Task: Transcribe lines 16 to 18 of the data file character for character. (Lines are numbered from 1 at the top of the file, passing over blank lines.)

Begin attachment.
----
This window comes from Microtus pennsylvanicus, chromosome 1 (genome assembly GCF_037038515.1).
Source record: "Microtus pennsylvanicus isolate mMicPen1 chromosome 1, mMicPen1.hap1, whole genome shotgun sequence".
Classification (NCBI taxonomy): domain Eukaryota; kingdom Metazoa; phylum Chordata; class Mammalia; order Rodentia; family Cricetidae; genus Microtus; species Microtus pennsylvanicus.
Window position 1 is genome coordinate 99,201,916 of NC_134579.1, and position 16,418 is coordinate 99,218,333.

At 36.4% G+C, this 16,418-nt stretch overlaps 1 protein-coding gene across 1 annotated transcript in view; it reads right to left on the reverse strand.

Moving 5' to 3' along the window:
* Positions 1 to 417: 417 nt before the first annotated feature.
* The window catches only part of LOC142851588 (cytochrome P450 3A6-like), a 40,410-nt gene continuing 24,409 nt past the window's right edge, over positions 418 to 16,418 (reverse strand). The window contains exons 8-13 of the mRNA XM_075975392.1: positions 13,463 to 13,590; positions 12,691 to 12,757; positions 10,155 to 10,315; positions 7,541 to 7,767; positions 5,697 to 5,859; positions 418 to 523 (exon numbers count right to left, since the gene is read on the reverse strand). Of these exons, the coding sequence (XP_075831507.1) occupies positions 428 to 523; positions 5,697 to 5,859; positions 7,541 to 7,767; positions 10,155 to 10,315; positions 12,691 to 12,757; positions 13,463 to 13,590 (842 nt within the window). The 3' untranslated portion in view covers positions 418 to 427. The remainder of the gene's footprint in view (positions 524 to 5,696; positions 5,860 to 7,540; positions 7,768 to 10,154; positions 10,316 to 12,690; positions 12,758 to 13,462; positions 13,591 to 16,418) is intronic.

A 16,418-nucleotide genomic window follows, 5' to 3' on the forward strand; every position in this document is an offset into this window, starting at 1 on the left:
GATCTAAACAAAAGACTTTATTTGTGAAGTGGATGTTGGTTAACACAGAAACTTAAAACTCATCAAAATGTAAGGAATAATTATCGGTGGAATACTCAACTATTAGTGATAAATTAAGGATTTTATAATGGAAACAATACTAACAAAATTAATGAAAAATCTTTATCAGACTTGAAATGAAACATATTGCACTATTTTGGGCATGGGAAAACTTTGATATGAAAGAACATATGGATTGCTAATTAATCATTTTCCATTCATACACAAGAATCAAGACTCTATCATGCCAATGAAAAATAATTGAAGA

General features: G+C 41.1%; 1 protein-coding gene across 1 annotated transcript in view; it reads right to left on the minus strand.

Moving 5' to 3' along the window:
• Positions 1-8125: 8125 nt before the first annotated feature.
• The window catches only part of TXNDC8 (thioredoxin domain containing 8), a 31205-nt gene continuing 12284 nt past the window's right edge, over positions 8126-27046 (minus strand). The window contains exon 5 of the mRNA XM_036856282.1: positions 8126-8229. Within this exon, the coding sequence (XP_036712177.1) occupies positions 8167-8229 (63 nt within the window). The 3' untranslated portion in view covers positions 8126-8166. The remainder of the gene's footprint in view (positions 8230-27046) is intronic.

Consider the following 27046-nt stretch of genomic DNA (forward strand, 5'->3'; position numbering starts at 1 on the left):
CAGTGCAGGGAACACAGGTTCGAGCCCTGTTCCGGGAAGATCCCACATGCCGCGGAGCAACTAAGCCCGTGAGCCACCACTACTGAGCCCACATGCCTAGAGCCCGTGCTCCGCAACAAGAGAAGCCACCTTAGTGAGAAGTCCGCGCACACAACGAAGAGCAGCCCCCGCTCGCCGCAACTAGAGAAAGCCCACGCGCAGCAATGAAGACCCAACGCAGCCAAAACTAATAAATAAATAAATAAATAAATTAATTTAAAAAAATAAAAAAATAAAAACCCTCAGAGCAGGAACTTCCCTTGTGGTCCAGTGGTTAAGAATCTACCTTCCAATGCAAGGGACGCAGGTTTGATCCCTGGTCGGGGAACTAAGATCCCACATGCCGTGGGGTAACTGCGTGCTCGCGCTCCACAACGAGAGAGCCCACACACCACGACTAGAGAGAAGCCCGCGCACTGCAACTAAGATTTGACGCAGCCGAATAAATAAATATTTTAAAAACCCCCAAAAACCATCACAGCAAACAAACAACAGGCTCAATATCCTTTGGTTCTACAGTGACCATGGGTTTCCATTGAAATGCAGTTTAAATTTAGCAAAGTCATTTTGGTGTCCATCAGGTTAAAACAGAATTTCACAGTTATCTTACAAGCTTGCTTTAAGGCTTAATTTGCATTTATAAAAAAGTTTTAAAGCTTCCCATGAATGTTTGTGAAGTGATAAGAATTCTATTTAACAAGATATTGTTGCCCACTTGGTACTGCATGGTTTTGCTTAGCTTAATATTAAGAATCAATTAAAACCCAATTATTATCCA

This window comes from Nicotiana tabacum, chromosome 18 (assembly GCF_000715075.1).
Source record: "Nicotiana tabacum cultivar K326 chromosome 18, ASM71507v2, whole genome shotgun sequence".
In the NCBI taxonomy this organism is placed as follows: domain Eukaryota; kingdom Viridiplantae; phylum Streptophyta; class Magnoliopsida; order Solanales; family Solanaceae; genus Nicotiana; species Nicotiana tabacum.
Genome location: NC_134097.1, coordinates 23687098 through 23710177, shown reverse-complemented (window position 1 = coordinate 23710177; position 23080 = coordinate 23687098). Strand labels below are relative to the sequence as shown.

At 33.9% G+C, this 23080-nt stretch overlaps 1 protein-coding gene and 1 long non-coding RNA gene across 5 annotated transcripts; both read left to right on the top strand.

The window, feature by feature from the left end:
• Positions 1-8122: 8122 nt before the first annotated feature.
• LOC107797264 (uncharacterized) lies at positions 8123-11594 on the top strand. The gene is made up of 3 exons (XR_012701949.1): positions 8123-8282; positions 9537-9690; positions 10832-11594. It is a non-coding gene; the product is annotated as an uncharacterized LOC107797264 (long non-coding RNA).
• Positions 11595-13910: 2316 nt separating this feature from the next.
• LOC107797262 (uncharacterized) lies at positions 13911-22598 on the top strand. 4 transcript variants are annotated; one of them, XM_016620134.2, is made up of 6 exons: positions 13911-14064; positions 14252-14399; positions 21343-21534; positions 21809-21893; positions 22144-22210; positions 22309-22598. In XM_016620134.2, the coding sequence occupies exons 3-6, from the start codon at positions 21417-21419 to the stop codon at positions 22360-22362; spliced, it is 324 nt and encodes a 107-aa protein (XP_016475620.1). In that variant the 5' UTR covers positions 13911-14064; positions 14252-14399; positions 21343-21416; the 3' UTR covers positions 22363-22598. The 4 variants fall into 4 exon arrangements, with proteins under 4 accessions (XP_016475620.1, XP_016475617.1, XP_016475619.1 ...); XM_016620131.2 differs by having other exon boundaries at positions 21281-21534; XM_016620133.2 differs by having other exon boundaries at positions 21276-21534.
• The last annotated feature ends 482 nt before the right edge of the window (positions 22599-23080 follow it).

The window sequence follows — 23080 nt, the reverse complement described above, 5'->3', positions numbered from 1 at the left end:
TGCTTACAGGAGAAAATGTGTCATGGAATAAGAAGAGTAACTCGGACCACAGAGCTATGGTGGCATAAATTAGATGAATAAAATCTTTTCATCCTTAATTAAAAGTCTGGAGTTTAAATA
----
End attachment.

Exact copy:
CAGTGCAGGGAACACAGGTTCGAGCCCTGTTCCGGGAAGATCCCACATGCCGCGGAGCAACTAAGCCCGTGAGCCACCACTACTGAGCCCACATGCCTAGAGCCCGTGCTCCGCAACAAGAGAAGCCACCTTAGTGAGAAGTCCGCGCACACAACGAAGAGCAGCCCCCGCTCGCCGCAACTAGAGAAAGCCCACGCGCAGCAATGAAGACCCAACGCAGCCAAAACTAATAAATAAATAAATAAATAAATTAATTTAAAAAAATAAAAAAATAAAAACCCTCAGAGCAGGAACTTCCCTTGTGGTCCAGTGGTTAAGAATCTACCTTCCAATGCAAGGGACGCAGGTTTGATCCCTGGTCGGGGAACTAAGATCCCACATGCCGTGGGGTAACTGCGTGCTCGCGCTCCACAACGAGAGAGCCCACACACCACGACTAGAGAGAAGCCCGCGCACTGCAACTAAGATTTGACGCAGCCGAATAAATAAATATTTTAAAAACCCCCAAAAACCATCACAGCAAACAAACAACAGGCTCAATATCCTTTGGTTCTACAGTGACCATGGGTTTCCATTGAAATGCAGTTTAAATTTAGCAAAGTCATTTTGGTGTCCATCAGGTTAAAACAGAATTTCACAGTTATCTTACAAGCTTGCTTTAAGGCTTAATTTGCATTTATAAAAAAGTTTTAAAGCTTCCCATGAATGTTTGTGAAGTGATAAGAATTCTATTTAACAAGATATTGTTGCCCACTTGGTACTGCATGGTTTTGCTTAGCTTAATATTAAGAATCAATTAAAACCCAATTATTATCCA

This window comes from Nicotiana tabacum, chromosome 18 (assembly GCF_000715075.1).
Source record: "Nicotiana tabacum cultivar K326 chromosome 18, ASM71507v2, whole genome shotgun sequence".